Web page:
Sept. 8, 2011 — As ProPublica and its media partners roll out their reports today on industry payments to physicians, doctor and industry groups are urging reporters to include significant contextual information on the nature of these relationships, and note that they provide significant value to both professionals and patients.
Reporters are urged to contact representatives from the Coalition for Healthcare Communication (CHC), the Association for Clinical Researchers and Educators (ACRE), and the Pharmaceutical Research and Manufacturers of America (PhRMA)
Below is a link to the Association of Clinical Researchers and Educators (ACRE) press release. There are several ACRE physicians listed in the press release who are interested in speaking with the media .
Here is a copy of PhRMA”s press release with links to additional resources.
Reporters can contact John Kamp this week in the NYC office (212-850-0708) and on his Blackberry (703-801-4582; firstname.lastname@example.org).
John Kamp, Executive Director Coalition for Healthcare Communication, 405 Lexington Ave, 18th Floor New York, New York 10174; Jkamp@cohealthcom.org ; NY: 212 850 0708; M: 703 801 4582; www.cohealthcom.org; Twitter: RxVoice
PhRMA Statement on Interactions with Healthcare Professionals
Washington, D.C. (September 6, 2011) — Pharmaceutical Research and Manufacturers of America (PhRMA) Executive Vice President and General Counsel Diane Bieri today issued the following statement on interactions with healthcare professionals:
“Interactions between biopharmaceutical research companies and healthcare professionals play a critical role in improving patient care and fostering appropriate use of medicines, and peer education programs – in which expert physicians meet with their fellow healthcare providers on behalf of biopharmaceutical research companies – represent one important element in these interactions.
[Check out the “Company Interactions with Healthcare Professionals Contribute To Patient Care” page.]
“Through these programs, physician speakers are able to help their peers stay up-to-date with clinical data about new FDA-approved medicines, new uses of medicines, emerging risks and side effects, and more.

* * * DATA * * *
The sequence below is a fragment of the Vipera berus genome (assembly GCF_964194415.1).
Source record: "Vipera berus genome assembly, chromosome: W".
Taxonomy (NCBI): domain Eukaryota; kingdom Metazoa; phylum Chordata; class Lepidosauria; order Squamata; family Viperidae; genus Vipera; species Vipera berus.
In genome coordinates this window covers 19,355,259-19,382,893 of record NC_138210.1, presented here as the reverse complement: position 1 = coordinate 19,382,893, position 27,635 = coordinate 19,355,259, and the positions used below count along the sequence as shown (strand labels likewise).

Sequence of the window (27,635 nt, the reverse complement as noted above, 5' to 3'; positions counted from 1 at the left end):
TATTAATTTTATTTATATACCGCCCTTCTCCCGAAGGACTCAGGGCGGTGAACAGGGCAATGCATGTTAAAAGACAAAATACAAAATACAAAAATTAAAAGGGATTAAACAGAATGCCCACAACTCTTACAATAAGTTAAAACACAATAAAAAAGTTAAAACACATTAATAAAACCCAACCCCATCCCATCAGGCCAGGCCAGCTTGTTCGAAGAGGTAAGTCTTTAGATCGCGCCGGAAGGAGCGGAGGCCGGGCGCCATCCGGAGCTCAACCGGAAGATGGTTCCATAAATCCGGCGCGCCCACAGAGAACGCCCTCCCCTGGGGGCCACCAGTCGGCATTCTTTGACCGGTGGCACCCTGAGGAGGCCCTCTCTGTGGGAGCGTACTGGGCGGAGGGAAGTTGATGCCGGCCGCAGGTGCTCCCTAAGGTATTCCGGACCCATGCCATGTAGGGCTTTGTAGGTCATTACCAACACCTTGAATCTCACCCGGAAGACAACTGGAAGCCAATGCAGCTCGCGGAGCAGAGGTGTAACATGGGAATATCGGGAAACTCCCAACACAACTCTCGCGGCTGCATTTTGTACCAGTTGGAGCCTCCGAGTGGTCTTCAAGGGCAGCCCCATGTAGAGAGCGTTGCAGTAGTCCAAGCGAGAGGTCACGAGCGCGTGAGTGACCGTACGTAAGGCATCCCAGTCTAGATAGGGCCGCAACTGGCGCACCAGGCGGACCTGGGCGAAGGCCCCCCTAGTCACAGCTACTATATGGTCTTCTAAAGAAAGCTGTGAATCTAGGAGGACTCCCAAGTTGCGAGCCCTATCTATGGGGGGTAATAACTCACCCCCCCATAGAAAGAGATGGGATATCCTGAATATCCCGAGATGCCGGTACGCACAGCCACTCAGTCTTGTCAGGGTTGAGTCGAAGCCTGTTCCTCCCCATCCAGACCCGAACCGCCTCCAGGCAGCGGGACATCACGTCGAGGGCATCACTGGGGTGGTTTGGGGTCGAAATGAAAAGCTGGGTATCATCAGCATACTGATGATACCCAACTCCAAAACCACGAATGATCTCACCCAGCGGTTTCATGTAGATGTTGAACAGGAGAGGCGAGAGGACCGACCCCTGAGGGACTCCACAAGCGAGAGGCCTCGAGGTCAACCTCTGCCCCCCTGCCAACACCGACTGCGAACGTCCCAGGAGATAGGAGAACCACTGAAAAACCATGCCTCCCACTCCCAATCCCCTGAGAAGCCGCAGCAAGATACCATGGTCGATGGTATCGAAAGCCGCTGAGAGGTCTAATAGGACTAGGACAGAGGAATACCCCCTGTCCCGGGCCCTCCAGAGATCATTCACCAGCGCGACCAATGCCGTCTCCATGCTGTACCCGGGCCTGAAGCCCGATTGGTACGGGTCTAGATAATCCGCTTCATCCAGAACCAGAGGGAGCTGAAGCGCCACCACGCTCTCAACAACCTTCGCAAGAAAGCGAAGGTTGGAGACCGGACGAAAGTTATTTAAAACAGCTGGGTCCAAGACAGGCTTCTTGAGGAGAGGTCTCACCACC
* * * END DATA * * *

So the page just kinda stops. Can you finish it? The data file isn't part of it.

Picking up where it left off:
“This latest information is essential for physicians, who have to juggle the demands of clinical practice with the need to stay current. That’s why they value representatives of biopharmaceutical companies, who can provide important data during one of the few free moments of a physician’s busy day: lunch. Though a physician’s schedule is often full of back-to-back appointments with patients, they and their staff find this time to learn the information they need to provide the best care.
“It is true that some critics suggest that interactions between companies and physicians are inappropriate, but they disregard the important steps that companies take to ensure the quality of these informational relationships. Biopharmaceutical research companies comply with internal policies, FDA regulations, and the PhRMA Code on Interactions with Healthcare Professionals in order to ensure that their relationships with physicians are ethical and informative.
“We also support transparency in these relationships, including the Physician Payment Sunshine provisions of the Affordable Care Act. We understand that patients may want to know if their physicians take part in peer speaker programs and other activities, such as research, that are sponsored by biopharmaceutical research companies.
“Unfortunately, when taken
out of context, publicly available information about physician interactions with biopharmaceutical companies does not convey the value of these relationships, which advance science and promote high-quality patient care.
“For example, according to a recent survey of physicians by KRC Research, nine out of 10 attendees of peer education programs said they found information they received at the programs to be up-to-date, useful and reliable. And more than half of attendees said they often gain knowledge or skills helpful to their practice.
“Ultimately, physicians make treatment decisions on a case-by-case basis, in the best interest of each patient. The information provided in peer speaker programs is just one tool that they can use in making those decisions. And in fact, according to KRC Research, physicians use a variety of factors in making prescribing decisions, including clinical practice guidelines; a patient’s financial status and insurance coverage, including formularies and prior authorization; information from biopharmaceutical companies; and of course, the patient’s particular situation, including drug interactions and side effects. This is evidenced by the high generic substitution rate in America, where nearly 80 percent of prescriptions are filled with a generic drug.
“As we move toward Sunshine Act implementation, we will continue to see increased transparency. We hope that the information provided is viewed within the context of value for the patient, and we hope that our ongoing experiences with transparency will help to encourage the Centers for Medicare and Medicaid Services to move forward in providing regulations on implementation of this important provision.”